2012 was an interesting year in security – lots of publicity around breaches, leading to greater awareness than we’ve seen in years. This new attention is now encouraging many in the Federal sector to look into our corner of IT. Inside the beltway, all things Cyber were hot items – even in times of shrinking budgets, it’s hard to eliminate spending on security when we can see mounting evidence that:
1. Nation state actors (ourselves included) are turning to cyber weaponry for “diplomacy by other means”
2. Our own defenses are seriously weak – I’ve written previously about the drum-beat of reporting on breach after successful breach
It makes for an interesting setup for 2013. In the current context, any prognostication depends on one key question: who will work most effectively on defensive readiness – the Federal government, or the private sector?
For many business people, the question almost sounds farcical – it’s an article of faith that government can never be more effective than private enterprise. But people who really internalize what “risk management” means can see there’s a problem here. A CEO of a business has to ask “what level of risk is acceptable?” We can no longer flippantly assume all IT risks can be eliminated; failures of defenses at major and well-funded corporations show what we’re up against. Putting the “acceptable risk” question in terms of shareholder value, and quarter-by-quarter pressure to perform, makes it clear that we expect our CEOs to think like racing drivers. No team wants their driver to crash, but the driver who minimizes risk loses races. The pressure is on to take as MUCH risk as you can tolerate, because reducing risk costs money. If your competitors spend less than you, and we all make it through the year, then they will have done better, and frankly put, your peer CEO’s will make more money than you do. What’s a CEO to do?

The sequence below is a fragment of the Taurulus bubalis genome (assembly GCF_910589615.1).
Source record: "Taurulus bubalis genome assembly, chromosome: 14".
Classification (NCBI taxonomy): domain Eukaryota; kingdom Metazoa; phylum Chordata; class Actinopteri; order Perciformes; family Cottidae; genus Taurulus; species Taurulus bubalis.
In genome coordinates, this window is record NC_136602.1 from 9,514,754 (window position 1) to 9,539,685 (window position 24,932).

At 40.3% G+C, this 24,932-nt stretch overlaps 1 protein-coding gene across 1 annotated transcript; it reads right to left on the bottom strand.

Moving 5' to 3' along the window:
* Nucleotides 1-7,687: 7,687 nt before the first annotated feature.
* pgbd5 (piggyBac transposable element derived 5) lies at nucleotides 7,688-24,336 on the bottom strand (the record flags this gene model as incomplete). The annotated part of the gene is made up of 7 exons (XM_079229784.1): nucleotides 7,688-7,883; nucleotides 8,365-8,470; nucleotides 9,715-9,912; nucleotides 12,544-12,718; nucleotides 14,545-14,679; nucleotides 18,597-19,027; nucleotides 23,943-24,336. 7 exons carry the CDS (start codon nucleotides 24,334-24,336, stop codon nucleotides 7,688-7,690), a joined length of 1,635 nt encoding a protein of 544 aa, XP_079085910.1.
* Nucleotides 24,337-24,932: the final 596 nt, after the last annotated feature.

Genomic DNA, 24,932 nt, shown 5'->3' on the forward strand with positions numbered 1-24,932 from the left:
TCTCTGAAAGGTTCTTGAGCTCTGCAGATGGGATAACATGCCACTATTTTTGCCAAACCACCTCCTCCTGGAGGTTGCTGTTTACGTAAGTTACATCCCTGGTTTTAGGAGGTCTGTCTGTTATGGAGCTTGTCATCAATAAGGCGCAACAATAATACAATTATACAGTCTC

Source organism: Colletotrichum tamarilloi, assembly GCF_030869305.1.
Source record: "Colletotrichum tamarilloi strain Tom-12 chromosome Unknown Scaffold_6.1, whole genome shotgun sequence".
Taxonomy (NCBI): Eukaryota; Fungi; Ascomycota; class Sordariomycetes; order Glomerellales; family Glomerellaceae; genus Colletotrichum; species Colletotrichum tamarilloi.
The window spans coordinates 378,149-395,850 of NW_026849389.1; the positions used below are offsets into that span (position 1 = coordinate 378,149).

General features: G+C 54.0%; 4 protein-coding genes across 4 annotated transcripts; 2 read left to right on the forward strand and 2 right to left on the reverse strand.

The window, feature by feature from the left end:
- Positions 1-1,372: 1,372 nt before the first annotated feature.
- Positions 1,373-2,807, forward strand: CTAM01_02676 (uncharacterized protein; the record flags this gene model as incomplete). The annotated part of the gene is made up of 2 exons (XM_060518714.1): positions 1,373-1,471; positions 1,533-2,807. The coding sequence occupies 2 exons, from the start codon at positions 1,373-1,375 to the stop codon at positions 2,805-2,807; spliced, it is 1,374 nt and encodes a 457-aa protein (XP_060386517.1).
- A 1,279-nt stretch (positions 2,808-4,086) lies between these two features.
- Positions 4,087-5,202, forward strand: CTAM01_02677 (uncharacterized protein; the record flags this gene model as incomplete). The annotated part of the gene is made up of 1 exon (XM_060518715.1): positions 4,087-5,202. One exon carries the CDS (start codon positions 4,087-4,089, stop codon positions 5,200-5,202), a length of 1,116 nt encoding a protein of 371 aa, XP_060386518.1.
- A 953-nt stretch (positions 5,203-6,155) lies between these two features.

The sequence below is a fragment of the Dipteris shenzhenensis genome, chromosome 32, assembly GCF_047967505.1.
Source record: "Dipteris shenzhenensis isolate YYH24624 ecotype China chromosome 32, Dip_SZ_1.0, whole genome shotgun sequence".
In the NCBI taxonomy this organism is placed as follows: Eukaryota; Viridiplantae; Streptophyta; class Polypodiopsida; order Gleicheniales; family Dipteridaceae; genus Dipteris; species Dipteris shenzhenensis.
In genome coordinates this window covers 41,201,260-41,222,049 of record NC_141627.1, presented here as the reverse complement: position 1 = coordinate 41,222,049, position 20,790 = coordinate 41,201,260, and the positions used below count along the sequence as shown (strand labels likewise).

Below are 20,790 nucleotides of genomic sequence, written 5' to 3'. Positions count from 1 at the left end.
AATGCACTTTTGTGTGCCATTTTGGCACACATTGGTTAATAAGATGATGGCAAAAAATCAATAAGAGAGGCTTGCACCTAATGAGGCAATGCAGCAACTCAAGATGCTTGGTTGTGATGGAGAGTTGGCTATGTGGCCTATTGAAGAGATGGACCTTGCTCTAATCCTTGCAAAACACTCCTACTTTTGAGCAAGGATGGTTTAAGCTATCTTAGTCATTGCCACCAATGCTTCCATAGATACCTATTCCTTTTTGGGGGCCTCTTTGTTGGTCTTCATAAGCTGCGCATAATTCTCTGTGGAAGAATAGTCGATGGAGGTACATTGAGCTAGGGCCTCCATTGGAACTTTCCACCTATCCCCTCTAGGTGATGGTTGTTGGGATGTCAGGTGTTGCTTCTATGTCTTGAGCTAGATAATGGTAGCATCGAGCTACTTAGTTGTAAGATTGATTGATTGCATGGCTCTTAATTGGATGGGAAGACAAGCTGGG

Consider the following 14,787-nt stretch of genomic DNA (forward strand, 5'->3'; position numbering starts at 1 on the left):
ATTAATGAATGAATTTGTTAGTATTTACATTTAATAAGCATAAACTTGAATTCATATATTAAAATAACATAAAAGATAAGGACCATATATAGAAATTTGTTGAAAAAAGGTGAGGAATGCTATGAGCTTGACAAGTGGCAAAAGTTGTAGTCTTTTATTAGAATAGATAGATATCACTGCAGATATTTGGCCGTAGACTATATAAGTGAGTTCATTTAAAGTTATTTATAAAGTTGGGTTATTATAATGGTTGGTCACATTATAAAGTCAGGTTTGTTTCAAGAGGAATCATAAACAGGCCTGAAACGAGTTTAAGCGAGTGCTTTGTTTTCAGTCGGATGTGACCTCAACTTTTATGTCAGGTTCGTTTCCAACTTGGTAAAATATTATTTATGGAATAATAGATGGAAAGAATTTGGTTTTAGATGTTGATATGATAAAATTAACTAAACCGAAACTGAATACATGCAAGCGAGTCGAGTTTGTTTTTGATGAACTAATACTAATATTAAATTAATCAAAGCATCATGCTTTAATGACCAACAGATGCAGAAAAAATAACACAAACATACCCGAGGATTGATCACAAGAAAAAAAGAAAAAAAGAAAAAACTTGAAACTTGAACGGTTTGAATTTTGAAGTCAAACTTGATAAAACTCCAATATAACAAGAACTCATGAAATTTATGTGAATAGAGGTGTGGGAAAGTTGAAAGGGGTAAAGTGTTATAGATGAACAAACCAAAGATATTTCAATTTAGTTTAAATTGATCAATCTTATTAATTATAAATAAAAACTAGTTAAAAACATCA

Many business questions can be interesting, but don’t really have to be answered – we can let the market sort it all out (or so the theory goes). But in our environment, some of our most critical infrastructure is run under this “racing driver” pressure. Energy company CEO’s and heads of Wall Street firms are just as vulnerable to the tradeoff, where maximum personal income comes from spending as LITTLE on security as you can get away with.
This is why the question of Federal regulation is so essential as we look at security events of 2012 and try to look forward into 2013. The government attempted to answer this question last year, with the failed Cybersecurity Act of 2012.
So what will happen in 2013?
1. No New Legislation
Leading off, I do NOT think we will see a successful attempt to pass a new Cybersecurity Act, or an executive order to the same effect. (Presidential Policy Directive 20 already got into this space, although more from an offensive or policing aspect than a defensive one.) As the dust settles from the 2012 US elections, it doesn’t seem there’s legislative will, or sufficient numbers, to push the issue through.
2. The Year of Continuous Monitoring